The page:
Marine exploration will become much easier now thanks to a brilliant duo of scientists who have devised a new way for marine wildlife interaction. A marine drone will be outfitted with squishy fingers, thus making sure that the samples which they bring back are intact.
David Gruber, a marine biologist hailing from the Baruch College has joined forces with Robert Wood, a robotic specialist from Harvard. Gruber is quite famous among the marine biologists, being the one who discovered a species of bioflorescent turtles. The marine biologist discovered this species of turtles in the Solomon Island.
Now, the tag team’s main aim is to develop a robotic arm capable of retrieving bio marine samples without damaging them. Recently, Gruber along with other took a great interest in studying the coral reef barrier. To study it in more detail, Gruber needs additional sample from the colony of corals.
Trouble is that you can’t just dive into the water, rip a hunk and coral and bring it back for study. First of all, a swimmer equipped with an oxygen tank can reach the colony because corals usually grow at high depths. The most logical approach to this problem is to use a submersible, a marine drone equipped with all the gear necessary in order to perform the search-and-retrieve mission.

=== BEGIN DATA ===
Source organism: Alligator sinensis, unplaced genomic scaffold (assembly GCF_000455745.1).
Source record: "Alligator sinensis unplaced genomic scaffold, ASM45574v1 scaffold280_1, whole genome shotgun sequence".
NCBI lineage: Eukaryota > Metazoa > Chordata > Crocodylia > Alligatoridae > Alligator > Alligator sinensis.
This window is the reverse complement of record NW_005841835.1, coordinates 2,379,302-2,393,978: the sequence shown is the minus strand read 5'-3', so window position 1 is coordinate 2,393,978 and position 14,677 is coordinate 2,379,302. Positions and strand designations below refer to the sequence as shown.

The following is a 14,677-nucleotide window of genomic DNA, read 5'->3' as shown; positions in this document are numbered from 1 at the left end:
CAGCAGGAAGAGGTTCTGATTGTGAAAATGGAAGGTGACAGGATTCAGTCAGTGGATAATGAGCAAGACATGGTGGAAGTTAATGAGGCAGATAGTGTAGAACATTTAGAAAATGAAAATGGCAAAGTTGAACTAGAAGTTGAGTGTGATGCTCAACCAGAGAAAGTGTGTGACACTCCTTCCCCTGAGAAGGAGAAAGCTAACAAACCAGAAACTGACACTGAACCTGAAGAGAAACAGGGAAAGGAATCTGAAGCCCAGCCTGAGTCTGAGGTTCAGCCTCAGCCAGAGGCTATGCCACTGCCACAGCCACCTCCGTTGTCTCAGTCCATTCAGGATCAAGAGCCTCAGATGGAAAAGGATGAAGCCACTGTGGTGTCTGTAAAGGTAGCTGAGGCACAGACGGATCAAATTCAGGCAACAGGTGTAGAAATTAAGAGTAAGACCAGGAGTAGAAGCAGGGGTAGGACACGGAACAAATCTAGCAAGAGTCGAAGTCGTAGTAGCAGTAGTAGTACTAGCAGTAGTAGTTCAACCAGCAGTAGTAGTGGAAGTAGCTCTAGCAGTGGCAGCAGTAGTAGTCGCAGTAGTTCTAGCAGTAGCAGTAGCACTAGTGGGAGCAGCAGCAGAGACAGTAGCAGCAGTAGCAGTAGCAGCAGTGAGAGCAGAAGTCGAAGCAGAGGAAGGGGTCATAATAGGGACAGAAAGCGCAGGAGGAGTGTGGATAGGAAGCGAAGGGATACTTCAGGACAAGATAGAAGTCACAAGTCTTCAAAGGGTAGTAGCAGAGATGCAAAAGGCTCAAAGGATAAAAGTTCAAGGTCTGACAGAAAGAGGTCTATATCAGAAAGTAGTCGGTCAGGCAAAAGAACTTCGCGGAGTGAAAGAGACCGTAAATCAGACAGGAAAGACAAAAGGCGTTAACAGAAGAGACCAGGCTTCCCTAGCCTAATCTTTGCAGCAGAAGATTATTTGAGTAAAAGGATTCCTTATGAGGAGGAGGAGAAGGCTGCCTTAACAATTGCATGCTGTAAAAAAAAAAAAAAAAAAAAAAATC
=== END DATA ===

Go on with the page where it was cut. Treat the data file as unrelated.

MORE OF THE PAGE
But as reliable as marine drones are when it comes to performing precise operations they are quite clumsy. They may be good at picking up underwater pipes or rocks, but pretty lousy when it comes to retrieving fragile specimens such as pieces of corals.
A marine drone will be outfitted with squishy fingers in order to retrieve the underwater coral samples Gruber needs for his research. With the help of Woods, Gruber managed to devise two sets of hands for the marine drone. One of the hands is outfitted with a tentacle-like finger. It can coil around the fragile piece of coral and pick it up without a problem. The second type of hand designed for the drone resembles a pair of calipers, used for more precise operations.
Moreover, the team is thinking of outfitting each device with tactile sensors, in order to find out how much pressure can the piece of coral withstand. The researchers can use the sensors in combination with the drone’s camera in order to retrieve the coral sample without damaging it.
Of course, as in the case of any new gizmo, the marine drone outfitted with these devices will be submitted to more tests before it can be deemed marine ready and able.